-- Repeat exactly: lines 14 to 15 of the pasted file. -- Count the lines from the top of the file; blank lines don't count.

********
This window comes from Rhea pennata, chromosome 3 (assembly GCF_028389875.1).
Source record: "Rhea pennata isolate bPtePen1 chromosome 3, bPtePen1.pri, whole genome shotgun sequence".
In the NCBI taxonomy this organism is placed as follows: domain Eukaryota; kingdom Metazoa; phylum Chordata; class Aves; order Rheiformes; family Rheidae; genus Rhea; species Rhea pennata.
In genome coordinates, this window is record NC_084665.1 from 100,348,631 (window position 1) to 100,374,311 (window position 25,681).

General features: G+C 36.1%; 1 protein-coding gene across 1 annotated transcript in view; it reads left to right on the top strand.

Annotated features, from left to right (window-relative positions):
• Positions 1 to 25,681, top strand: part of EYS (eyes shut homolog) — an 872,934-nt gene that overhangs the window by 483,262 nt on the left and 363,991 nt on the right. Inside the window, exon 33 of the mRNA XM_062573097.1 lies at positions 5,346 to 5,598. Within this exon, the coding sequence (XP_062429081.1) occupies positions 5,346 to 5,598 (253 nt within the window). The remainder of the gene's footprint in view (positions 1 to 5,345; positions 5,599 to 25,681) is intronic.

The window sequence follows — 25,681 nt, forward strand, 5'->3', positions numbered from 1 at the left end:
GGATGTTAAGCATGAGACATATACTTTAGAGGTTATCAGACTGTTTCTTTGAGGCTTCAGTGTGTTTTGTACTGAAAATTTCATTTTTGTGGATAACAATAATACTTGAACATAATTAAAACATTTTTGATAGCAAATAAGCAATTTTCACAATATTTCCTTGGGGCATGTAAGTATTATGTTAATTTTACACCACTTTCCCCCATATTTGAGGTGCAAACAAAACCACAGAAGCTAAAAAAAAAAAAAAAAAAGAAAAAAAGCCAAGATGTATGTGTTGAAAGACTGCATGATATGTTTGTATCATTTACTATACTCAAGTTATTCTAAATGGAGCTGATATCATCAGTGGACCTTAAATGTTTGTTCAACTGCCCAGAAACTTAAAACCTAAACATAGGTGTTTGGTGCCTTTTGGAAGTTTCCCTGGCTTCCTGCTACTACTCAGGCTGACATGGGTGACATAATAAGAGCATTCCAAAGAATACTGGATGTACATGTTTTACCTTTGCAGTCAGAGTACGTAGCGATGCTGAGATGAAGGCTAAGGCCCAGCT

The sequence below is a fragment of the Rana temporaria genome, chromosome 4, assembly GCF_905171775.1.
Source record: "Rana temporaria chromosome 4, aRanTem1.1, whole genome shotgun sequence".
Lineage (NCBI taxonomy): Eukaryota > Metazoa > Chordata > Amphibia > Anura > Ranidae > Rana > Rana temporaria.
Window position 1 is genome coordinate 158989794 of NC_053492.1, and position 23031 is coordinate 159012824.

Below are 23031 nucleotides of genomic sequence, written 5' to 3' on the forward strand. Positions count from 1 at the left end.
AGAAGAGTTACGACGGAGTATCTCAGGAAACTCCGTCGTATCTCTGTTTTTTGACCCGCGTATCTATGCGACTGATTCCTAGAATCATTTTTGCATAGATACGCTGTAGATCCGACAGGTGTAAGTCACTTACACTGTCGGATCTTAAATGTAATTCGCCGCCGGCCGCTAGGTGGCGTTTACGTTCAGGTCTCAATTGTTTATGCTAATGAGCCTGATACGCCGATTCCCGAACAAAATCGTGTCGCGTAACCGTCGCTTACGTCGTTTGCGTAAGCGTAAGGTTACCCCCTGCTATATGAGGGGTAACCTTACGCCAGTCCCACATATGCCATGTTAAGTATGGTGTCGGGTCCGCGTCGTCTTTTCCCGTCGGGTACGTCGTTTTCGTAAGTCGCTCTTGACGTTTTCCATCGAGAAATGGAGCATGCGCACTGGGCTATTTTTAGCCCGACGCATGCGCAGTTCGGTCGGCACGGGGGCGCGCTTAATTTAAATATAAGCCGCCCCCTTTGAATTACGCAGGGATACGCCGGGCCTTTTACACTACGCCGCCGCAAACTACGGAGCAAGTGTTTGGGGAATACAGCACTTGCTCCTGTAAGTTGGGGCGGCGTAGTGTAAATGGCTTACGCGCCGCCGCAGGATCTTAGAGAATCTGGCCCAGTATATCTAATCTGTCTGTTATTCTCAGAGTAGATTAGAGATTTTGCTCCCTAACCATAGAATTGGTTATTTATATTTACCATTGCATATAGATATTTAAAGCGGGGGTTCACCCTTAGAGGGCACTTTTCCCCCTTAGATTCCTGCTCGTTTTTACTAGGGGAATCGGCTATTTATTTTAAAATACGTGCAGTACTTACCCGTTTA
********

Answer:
Below are 23031 nucleotides of genomic sequence, written 5' to 3' on the forward strand. Positions count from 1 at the left end.
AGAAGAGTTACGACGGAGTATCTCAGGAAACTCCGTCGTATCTCTGTTTTTTGACCCGCGTATCTATGCGACTGATTCCTAGAATCATTTTTGCATAGATACGCTGTAGATCCGACAGGTGTAAGTCACTTACACTGTCGGATCTTAAATGTAATTCGCCGCCGGCCGCTAGGTGGCGTTTACGTTCAGGTCTCAATTGTTTATGCTAATGAGCCTGATACGCCGATTCCCGAACAAAATCGTGTCGCGTAACCGTCGCTTACGTCGTTTGCGTAAGCGTAAGGTTACCCCCTGCTATATGAGGGGTAACCTTACGCCAGTCCCACATATGCCATGTTAAGTATGGTGTCGGGTCCGCGTCGTCTTTTCCCGTCGGGTACGTCGTTTTCGTAAGTCGCTCTTGACGTTTTCCATCGAGAAATGGAGCATGCGCACTGGGCTATTTTTAGCCCGACGCATGCGCAGTTCGGTCGGCACGGGGGCGCGCTTAATTTAAATATAAGCCGCCCCCTTTGAATTACGCAGGGATACGCCGGGCCTTTTACACTACGCCGCCGCAAACTACGGAGCAAGTGTTTGGGGAATACAGCACTTGCTCCTGTAAGTTGGGGCGGCGTAGTGTAAATGGCTTACGCGCCGCCGCAGGATCTTAGAGAATCTGGCCCAGTATATCTAATCTGTCTGTTATTCTCAGAGTAGATTAGAGATTTTGCTCCCTAACCATAGAATTGGTTATTTATATTTACCATTGCATATAGATATTTAAAGCGGGGGTTCACCCTTAGAGGGCACTTTTCCCCCTTAGATTCCTGCTCGTTTTTACTAGGGGAATCGGCTATTTATTTTAAAATACGTGCAGTACTTACCCGTTTA